To maximize the benefits of your employee stock purchase plan (ESPP), you must understand the five key tax rules explained in this video. Illustrated by animated examples, the covered concepts include the special rules that depend on how long you hold the shares. Running time: 4:24
Stock purchases made through an ESPP during a calendar year are reported to you and the IRS on Form 3922 early in the following year. This article explains what you need to know about the information on the form, and how the form can help you better understand the complexities of ESPP taxation.
Show More Articles (5 more)
Your employee stock purchase plan may be one of the best benefits offered by your company. However, to appreciate the advantages of enrolling in the ESPP you must understand the tax consequences of participation. This article explains the tax basics.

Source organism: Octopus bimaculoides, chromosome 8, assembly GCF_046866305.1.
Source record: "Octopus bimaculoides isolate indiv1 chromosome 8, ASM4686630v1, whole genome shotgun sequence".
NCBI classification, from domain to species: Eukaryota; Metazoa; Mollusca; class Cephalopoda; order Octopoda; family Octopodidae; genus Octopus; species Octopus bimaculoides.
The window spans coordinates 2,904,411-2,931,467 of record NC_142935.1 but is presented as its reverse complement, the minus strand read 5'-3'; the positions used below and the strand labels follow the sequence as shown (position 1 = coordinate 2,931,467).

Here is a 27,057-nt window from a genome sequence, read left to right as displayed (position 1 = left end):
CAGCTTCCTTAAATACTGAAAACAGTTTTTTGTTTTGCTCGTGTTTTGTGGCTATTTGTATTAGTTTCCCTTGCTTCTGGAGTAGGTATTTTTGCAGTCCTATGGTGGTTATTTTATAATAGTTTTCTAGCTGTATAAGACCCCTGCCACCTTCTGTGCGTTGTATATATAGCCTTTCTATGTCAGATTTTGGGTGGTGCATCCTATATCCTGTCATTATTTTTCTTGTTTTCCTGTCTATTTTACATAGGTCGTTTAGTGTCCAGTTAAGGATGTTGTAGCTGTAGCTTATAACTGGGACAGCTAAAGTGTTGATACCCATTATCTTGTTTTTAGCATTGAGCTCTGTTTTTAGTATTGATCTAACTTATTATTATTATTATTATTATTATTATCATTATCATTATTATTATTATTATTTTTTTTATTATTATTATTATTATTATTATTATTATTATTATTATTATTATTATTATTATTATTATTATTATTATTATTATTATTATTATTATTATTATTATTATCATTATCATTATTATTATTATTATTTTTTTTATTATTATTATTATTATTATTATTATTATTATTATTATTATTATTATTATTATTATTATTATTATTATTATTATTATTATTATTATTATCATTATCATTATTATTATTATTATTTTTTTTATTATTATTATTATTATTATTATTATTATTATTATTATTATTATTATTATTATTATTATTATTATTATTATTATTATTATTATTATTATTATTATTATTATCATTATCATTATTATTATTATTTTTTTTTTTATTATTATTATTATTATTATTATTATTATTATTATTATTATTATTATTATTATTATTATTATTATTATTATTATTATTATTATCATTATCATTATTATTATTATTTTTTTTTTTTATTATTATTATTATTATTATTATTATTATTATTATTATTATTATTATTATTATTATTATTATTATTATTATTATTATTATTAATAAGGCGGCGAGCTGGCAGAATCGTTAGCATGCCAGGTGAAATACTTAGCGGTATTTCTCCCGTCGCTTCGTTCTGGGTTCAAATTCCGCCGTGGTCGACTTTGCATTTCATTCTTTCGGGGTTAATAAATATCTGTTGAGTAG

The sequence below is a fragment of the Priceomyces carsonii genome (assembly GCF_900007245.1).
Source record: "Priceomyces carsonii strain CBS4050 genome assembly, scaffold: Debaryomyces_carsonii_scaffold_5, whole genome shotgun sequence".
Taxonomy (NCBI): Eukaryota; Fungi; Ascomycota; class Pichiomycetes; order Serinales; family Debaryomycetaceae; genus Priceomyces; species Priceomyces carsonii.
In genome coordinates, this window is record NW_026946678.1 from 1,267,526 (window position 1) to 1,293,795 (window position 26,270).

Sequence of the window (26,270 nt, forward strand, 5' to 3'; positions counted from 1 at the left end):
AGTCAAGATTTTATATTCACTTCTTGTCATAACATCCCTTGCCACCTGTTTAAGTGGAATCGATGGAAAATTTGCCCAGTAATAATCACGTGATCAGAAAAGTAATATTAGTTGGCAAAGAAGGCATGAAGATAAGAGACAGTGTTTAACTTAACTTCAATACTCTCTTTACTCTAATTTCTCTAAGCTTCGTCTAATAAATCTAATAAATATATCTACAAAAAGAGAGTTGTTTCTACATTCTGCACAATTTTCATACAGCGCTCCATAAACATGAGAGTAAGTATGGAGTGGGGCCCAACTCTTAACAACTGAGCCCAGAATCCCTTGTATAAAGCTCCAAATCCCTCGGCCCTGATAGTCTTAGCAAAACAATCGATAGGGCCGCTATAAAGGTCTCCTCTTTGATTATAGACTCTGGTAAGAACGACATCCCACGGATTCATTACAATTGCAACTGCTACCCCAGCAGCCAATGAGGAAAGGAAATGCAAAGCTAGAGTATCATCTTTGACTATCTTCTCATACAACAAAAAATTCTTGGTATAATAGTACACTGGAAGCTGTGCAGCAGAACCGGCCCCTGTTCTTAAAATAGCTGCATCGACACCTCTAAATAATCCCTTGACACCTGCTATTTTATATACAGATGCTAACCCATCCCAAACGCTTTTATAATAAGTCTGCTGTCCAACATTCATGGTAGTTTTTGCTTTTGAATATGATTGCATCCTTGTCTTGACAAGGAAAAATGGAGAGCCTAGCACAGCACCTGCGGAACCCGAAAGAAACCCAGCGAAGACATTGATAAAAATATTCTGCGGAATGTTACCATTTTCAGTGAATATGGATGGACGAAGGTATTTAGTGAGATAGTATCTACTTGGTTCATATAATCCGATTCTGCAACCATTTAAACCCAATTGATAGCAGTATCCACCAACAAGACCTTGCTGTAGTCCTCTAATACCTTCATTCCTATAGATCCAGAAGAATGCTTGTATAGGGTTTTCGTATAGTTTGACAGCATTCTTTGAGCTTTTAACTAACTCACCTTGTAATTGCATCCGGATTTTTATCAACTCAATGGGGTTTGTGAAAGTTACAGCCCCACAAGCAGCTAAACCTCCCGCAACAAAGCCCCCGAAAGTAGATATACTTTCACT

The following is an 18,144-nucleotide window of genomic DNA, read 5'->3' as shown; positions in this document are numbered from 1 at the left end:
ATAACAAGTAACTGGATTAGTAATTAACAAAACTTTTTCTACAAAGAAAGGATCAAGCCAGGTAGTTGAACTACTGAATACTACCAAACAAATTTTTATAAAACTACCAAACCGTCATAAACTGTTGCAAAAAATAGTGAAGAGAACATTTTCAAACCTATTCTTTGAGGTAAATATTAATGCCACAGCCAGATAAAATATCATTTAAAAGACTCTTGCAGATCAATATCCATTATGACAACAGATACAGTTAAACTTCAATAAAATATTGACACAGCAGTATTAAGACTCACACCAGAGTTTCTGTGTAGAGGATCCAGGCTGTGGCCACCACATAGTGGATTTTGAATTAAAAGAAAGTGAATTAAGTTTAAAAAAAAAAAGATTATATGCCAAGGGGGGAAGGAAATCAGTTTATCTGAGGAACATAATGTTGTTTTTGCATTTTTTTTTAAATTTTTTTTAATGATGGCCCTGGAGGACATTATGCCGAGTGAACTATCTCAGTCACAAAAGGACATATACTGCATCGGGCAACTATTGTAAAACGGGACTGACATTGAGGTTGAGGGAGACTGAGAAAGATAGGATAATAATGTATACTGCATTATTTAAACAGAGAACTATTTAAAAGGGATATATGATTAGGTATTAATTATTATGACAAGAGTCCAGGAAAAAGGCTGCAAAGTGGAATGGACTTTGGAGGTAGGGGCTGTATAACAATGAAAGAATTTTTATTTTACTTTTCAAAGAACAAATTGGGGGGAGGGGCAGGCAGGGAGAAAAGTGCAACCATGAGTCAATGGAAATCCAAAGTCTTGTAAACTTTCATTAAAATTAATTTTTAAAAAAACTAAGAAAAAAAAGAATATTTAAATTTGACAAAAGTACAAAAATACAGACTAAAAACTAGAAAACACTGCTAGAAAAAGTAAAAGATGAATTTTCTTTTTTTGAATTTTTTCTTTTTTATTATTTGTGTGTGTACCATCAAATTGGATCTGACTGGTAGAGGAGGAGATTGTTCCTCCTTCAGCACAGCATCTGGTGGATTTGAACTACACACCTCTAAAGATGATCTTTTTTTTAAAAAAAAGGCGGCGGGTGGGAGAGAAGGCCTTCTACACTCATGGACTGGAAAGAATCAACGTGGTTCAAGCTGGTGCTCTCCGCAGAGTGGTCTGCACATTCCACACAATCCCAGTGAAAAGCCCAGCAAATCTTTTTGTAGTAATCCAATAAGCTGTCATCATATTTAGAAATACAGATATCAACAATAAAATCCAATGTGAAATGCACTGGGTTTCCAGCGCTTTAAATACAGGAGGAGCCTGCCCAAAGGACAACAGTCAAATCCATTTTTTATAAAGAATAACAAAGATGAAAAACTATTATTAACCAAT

Now let's look at the employee tax issues associated with employee stock purchase plans (ESPPs). ESPP tax rules can be more confusing and less logical than those that govern stock options.
In Part 4 we consider the taxation of employee stock purchase plans (ESPPs) that are not qualified under Section 423, and the tax issues of down markets, death, and withholding.
The final rules clarify and consolidate a tangle of proposed, temporary, and final regulations, as well as other guidance, that governed the taxation of ISOs, including rules for disqualifying dispositions.
The final rules clarify and consolidate a tangle of proposed, temporary, and final regulations, as well as other guidance, that governed the taxation of ISOs, including rules for the $100,000 ISO limit.
The Global Tax Guide explains the taxation of equity awards in 32 countries: stock options, restricted stock, restricted stock units, performance shares, stock appreciation rights, and employee stock purchase plans. The country profiles are regularly reviewed and updated as needed. We do our best to keep the writing lively.